Czech unemployment rate holds record low of 2.8% in November

According to data published by the Czech Labor Office on Monday, the number of unemployed in the Czech Republic is the lowest since 1997

Jason Pirodsky

Written by Jason Pirodsky Published on 10.12.2018 10:30:24 (updated on 10.12.2018) Reading time: 1 minute

According to data published this morning by the Czech Labor Office, the unemployment rate in the Czech Republic has held at a low of 2.8%, with the number of unemployed in the country reaching its lowest number since June of 1997.

An official figure of 215,010 people in the Czech Republic were unemployed in November, a slight decrease over the October number.

Meanwhile, the number of vacancies in the country continues to rise. Over 323,542 open positions were officially filed with the Czech Labor Office in the month of November, an increase of 6,658 over the previous month.

In Prague alone, there were officially 65,009 open vacancies registered with the Labor Office.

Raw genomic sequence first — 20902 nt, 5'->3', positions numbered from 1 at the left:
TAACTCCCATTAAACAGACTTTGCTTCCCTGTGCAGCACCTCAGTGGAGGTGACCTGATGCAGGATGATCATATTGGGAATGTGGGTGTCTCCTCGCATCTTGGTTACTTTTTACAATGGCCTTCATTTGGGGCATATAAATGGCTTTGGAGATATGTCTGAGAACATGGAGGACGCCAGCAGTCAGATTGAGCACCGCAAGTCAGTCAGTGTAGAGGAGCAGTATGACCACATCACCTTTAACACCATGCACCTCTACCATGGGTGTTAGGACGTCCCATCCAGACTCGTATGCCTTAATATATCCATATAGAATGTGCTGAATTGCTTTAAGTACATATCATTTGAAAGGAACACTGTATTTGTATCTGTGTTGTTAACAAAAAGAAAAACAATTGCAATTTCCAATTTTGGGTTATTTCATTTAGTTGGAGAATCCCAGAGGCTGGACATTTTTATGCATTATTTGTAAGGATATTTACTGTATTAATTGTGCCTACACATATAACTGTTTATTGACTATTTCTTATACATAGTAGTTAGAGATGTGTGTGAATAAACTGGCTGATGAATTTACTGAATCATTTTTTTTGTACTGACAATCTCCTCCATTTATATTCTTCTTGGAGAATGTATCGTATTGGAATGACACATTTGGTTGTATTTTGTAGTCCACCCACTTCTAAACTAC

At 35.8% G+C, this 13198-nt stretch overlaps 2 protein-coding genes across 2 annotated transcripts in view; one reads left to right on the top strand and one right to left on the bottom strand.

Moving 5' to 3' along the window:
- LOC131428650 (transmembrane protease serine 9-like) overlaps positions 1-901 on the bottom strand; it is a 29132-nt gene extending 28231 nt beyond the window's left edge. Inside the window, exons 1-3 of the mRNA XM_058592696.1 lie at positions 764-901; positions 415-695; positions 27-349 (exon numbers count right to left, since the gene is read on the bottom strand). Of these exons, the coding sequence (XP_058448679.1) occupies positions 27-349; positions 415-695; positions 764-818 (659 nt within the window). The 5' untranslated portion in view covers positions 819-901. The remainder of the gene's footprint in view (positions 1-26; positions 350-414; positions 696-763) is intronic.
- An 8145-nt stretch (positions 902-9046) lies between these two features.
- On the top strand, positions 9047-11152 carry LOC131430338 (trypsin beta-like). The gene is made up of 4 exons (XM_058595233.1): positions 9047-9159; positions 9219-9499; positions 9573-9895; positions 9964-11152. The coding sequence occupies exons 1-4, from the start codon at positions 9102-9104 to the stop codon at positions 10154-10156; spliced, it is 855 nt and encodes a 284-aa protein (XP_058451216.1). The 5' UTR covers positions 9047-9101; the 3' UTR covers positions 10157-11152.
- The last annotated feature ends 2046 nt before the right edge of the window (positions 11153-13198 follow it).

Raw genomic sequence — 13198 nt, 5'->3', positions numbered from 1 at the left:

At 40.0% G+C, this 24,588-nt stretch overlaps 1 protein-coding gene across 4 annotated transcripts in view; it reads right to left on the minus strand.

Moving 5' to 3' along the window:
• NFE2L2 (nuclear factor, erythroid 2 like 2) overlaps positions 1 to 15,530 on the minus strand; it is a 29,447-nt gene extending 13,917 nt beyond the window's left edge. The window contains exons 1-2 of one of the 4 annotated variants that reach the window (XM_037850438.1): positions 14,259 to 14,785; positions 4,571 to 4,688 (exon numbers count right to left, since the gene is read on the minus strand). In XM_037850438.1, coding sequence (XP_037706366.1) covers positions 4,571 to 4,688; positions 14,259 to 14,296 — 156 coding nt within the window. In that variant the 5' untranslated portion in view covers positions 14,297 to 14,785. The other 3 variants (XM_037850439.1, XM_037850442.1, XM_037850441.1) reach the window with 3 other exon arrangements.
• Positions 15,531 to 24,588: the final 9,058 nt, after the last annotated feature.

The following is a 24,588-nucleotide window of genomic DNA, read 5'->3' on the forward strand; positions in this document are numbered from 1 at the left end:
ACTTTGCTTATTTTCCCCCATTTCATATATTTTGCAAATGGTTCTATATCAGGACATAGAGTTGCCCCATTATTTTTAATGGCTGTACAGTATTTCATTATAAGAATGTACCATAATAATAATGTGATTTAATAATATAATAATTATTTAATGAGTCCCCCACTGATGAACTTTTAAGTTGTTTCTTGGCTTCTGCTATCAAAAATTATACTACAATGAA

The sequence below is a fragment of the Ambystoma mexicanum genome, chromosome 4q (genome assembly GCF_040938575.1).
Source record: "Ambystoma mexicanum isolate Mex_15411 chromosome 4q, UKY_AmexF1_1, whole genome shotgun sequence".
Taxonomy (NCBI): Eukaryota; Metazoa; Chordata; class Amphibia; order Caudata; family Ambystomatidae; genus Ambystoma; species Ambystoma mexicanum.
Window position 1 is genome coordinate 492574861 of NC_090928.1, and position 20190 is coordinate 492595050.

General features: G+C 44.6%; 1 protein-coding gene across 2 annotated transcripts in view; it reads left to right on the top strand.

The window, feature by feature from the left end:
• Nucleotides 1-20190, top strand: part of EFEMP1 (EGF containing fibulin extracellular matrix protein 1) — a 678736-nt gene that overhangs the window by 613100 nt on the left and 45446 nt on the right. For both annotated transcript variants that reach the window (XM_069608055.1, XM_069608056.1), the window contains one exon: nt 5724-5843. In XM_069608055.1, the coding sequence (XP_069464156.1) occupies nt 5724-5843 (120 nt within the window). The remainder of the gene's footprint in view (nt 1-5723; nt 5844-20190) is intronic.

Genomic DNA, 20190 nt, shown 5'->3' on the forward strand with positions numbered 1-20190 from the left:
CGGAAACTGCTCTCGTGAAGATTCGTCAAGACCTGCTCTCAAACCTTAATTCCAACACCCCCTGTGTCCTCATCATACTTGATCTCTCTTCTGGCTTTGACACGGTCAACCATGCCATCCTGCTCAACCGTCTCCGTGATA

The Czech unemployment rate is expected to remain the same over the coming months, though a slight increase could be seen due to seasonal work.

“In the coming months, registered unemployment is likely to stagnate or may slightly increase in connection with the gradual termination of seasonal work and fixed-term work,” Kateřina Sadílková, General Manager of the Czech Labor Office, stated in a press release.

In Prague, the rate of unemployment came in at 1.9%. Still, that was only good enough for second in the country (along with the Plzeň region), as the Pardubice region registered an unemployment rate of 1.8%.

At 4.3%, the highest rates of unemployment were found in the Moravian-Silesian and Ústí nad Labem regions.

Because of differences in the way unemployment rates are calculated, the numbers published by the Czech Labor Office differ from those published by the Czech Statistical Office and Eurostat, which compares unemployment rates across Europe.

Across all three sources, however, the unemployment rate in the Czech Republic is currently at 20-year lows and remains the lowest in Europe by a wide margin.

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